Germanwings Pilots Are Reassuring Passengers On Flights & It's An Important Step
In light of the tragedy, some of the airline's Germanwings p ilots are reassuring passengers aboard. Pilots are people, and that's one thing flight crews are trying to remind their customers in order to counter potential fears about safety. Hugh Roche Kelly, a technical and production theater manager, traveled from Berlin to Paris on Thursday and, as reported by BuzzFeed News, documented his remarkable Germanwings flight experience on Twitter.
It hadn’t even occurred to me to think about that before I got on the plane, but there was a tense vibe – the crew were on edge, some passengers were definitely more nervous than normal… Once I was actually onboard, and looked at the crew door, it was all too easy to imagine how horrific the time before that crash would have been.
I was thinking about what kind of a response a company should make to something like this. Do you ask everyone to carry on as normal? With utmost professionalism and a stiff upper lip?
One Germanwings pilot wanted to make a difference, speaking in three languages about the challenges that the crews are facing, iterating how grateful they are that passengers continue to board the flights. What he said was necessary, but where it was said is just as important.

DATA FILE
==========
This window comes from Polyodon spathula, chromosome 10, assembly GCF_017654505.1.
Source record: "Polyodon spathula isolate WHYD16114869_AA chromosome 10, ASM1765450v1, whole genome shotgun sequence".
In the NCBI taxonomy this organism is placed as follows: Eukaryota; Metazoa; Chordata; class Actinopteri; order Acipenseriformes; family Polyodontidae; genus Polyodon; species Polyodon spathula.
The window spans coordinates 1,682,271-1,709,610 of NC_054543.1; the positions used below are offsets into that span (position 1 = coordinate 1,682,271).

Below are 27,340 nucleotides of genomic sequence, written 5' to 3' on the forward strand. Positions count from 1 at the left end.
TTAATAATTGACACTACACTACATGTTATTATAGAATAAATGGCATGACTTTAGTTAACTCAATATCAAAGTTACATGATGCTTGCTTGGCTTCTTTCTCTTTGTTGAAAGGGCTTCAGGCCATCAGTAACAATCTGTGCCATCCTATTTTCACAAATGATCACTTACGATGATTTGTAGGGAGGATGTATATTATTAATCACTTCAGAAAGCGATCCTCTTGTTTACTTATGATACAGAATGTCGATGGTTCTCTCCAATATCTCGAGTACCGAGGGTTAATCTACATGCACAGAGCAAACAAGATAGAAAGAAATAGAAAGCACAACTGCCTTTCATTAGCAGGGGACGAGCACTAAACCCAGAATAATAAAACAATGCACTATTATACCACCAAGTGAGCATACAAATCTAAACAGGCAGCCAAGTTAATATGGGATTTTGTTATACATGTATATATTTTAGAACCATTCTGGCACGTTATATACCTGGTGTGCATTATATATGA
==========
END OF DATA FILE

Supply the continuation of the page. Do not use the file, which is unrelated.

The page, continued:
Mostly though, he said he just wanted to come out and stand in front of everyone, and let all the passengers on his flight have a moment of eye contact with him, and for us to meet him and for him to meet us.
At that point, the pilot isn't just a mysterious figure behind the cockpit door that passengers hear over the intercom — that pilot is a person, just like everyone else on board. Coming out and speaking to passengers, making eye contact, allow passengers to relate to the pilot.
I can't know, of course, if making that speech was a personal decision, or if it was something that was agreed on, but anyone listening could tell it was a difficult thing to do- to stand in front of 150 more-nervous-than-they-really-needed-to-be people and say "everything's going to be fine, because I am going to look after it," and I can't help but have enormous respect for him.
That pilot's small act had a larger than life effect — it gave at least one passenger peace of mind and a greater sense of security. What happened during the Alps crash is certainly frightening, and pilots are going the extra mile to settle fear by speaking with their hearts.
The Economist translated a German Facebook status about another Germanwings pilot speaking to passengers:
. . . the captain not only welcomed each passenger separately, he also made a short speech before take-off. Not from the cockpit, he was standing in the cabin.
He spoke about how the accident touched him and the whole crew. About how queasy the crew feels, but that everybody from the crew is voluntarily here. And about his family, and that the crew have a family, and that he is going to do everything to be with his family again tonight. It was completely silent. And then everybody applauded. I want to thank this pilot. He understood what everybody was thinking. And he managed to give me, at least, a good feeling for this flight.
Passengers and crew are still healing after the devastating crash, but a little bit of heart can be all that it takes to make everything a little bit better.
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